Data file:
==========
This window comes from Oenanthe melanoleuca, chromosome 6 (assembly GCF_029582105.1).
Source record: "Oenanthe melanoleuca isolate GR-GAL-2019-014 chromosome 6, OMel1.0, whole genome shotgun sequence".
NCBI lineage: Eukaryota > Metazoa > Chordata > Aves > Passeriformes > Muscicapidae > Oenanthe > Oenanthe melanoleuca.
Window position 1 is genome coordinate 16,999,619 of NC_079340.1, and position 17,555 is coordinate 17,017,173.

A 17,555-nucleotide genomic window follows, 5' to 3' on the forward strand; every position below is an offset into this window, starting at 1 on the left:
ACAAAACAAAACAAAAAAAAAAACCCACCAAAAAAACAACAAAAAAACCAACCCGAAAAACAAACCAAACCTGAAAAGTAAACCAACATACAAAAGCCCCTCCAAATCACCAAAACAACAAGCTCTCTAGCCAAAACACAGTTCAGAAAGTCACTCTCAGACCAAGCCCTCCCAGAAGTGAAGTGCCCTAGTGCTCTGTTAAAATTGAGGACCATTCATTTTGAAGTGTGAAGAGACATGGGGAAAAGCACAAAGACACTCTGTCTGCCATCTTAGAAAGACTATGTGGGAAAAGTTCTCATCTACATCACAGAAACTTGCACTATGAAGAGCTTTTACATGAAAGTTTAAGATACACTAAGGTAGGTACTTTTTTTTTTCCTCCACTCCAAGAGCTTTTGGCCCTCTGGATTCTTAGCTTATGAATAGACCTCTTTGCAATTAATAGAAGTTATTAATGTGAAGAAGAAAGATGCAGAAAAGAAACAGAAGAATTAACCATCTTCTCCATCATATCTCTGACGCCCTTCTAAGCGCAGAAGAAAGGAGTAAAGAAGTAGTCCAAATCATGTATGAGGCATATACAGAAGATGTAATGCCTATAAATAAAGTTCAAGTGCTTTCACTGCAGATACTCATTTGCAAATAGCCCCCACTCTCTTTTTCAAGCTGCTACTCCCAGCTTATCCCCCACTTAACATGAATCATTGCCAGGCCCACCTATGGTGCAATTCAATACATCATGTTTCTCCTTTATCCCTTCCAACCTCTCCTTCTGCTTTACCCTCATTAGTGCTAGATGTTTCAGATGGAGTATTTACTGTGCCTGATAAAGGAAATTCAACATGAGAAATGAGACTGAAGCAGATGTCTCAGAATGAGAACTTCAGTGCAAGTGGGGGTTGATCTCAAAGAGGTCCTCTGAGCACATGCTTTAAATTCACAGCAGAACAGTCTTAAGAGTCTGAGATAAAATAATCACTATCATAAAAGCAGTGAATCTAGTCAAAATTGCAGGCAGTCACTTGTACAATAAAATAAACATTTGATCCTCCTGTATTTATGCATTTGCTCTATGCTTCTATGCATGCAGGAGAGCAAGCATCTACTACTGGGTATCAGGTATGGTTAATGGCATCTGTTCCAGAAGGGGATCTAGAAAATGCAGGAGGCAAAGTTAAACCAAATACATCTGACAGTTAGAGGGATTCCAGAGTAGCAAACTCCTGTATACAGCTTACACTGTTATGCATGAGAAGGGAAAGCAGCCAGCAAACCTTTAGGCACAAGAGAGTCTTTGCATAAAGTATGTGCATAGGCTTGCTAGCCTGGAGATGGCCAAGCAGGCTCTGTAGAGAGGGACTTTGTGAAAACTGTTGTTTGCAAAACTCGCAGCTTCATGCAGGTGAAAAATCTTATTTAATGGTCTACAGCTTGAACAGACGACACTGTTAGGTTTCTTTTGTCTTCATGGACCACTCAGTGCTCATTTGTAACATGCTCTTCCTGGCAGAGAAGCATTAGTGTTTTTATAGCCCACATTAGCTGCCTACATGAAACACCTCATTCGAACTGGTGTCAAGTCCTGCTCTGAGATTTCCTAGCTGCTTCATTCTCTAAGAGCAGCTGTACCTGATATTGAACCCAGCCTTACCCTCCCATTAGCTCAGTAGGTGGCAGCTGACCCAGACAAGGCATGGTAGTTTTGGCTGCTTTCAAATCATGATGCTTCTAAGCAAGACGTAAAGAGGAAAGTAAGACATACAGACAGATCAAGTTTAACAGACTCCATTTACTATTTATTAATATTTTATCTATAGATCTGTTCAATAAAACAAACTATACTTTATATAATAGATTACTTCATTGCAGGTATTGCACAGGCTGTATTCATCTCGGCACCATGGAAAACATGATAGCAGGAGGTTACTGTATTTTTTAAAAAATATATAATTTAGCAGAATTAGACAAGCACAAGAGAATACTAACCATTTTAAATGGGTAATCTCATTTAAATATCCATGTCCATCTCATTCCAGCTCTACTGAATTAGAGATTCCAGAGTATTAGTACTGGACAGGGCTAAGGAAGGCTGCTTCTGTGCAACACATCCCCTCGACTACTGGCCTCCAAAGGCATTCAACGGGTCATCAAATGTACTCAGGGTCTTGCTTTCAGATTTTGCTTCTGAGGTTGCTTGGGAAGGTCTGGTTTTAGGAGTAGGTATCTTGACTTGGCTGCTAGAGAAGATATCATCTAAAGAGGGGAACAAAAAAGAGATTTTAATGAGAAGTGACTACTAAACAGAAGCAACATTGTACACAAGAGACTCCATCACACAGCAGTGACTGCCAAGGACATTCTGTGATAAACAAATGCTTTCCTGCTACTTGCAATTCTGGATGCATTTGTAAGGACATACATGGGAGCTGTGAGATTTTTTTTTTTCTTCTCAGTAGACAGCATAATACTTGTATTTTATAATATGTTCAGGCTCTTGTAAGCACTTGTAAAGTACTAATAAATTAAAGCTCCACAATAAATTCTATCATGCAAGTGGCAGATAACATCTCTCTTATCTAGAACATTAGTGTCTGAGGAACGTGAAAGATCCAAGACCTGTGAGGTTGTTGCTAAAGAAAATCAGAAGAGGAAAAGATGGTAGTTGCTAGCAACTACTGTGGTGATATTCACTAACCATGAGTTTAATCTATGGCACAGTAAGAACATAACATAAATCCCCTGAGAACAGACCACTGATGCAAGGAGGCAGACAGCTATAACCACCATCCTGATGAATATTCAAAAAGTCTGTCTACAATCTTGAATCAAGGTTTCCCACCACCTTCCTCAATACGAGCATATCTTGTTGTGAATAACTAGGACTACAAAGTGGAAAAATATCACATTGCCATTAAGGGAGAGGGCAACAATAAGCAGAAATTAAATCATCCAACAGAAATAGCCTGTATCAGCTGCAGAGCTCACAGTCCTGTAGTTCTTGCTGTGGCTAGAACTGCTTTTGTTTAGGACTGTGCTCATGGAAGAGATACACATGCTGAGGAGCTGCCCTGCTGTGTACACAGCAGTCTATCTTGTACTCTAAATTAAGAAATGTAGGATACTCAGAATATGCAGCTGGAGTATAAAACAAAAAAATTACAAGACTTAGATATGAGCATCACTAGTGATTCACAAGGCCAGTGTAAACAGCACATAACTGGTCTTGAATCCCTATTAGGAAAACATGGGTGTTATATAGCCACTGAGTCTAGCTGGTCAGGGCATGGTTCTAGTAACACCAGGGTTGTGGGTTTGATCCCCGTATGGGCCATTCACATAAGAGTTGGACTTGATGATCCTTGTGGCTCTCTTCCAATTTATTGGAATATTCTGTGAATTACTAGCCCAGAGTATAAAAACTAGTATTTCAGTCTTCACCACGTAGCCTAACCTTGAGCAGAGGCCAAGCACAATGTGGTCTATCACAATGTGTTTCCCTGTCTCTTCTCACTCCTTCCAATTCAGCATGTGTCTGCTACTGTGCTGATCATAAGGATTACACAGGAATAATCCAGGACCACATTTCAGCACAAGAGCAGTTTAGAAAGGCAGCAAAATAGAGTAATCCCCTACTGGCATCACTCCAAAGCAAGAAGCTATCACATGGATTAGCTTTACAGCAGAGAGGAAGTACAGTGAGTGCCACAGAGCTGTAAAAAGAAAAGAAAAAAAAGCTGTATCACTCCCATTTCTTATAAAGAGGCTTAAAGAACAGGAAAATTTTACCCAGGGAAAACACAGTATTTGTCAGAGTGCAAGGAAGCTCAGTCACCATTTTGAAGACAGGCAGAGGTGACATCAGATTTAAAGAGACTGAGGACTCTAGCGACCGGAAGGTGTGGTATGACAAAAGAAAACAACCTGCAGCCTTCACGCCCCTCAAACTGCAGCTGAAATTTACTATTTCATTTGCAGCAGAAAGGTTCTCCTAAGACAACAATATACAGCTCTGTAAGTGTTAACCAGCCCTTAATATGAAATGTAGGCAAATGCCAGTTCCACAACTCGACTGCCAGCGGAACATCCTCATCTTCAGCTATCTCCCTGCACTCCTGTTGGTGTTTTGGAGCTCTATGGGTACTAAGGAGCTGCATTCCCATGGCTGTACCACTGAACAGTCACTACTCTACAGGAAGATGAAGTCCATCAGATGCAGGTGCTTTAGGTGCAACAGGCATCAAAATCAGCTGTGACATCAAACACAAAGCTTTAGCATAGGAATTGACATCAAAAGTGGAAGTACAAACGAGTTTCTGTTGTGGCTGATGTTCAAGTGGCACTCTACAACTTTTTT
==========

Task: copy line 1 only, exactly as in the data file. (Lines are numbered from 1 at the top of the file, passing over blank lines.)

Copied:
This window comes from Oenanthe melanoleuca, chromosome 6 (assembly GCF_029582105.1).